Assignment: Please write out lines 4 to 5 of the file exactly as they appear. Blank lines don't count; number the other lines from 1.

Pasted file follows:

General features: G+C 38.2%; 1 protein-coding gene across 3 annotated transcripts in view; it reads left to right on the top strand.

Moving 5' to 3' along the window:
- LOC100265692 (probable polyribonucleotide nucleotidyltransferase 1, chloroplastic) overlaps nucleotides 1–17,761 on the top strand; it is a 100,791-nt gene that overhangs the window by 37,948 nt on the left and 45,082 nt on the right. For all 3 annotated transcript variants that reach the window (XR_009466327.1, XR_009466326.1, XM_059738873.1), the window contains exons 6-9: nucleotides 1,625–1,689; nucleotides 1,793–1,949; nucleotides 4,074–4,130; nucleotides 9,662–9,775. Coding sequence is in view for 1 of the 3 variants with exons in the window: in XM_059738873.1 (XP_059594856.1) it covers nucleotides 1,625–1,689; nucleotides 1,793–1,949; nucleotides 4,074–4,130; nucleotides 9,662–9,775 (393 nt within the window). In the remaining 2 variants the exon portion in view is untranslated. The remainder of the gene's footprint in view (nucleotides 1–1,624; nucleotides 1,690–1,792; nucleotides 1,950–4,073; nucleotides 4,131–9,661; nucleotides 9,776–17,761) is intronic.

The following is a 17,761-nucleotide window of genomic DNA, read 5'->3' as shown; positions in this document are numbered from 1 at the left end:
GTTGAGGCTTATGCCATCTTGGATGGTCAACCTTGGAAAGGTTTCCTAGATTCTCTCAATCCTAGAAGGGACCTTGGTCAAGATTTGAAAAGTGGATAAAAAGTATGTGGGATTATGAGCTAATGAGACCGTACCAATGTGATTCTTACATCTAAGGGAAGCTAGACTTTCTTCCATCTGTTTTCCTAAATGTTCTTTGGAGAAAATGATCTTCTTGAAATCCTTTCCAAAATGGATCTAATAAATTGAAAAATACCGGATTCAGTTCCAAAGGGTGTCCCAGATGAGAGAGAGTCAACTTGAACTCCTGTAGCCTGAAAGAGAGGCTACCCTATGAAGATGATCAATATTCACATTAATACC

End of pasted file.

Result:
The following is a 17,761-nucleotide window of genomic DNA, read 5'->3' as shown; positions in this document are numbered from 1 at the left end:
GTTGAGGCTTATGCCATCTTGGATGGTCAACCTTGGAAAGGTTTCCTAGATTCTCTCAATCCTAGAAGGGACCTTGGTCAAGATTTGAAAAGTGGATAAAAAGTATGTGGGATTATGAGCTAATGAGACCGTACCAATGTGATTCTTACATCTAAGGGAAGCTAGACTTTCTTCCATCTGTTTTCCTAAATGTTCTTTGGAGAAAATGATCTTCTTGAAATCCTTTCCAAAATGGATCTAATAAATTGAAAAATACCGGATTCAGTTCCAAAGGGTGTCCCAGATGAGAGAGAGTCAACTTGAACTCCTGTAGCCTGAAAGAGAGGCTACCCTATGAAGATGATCAATATTCACATTAATACC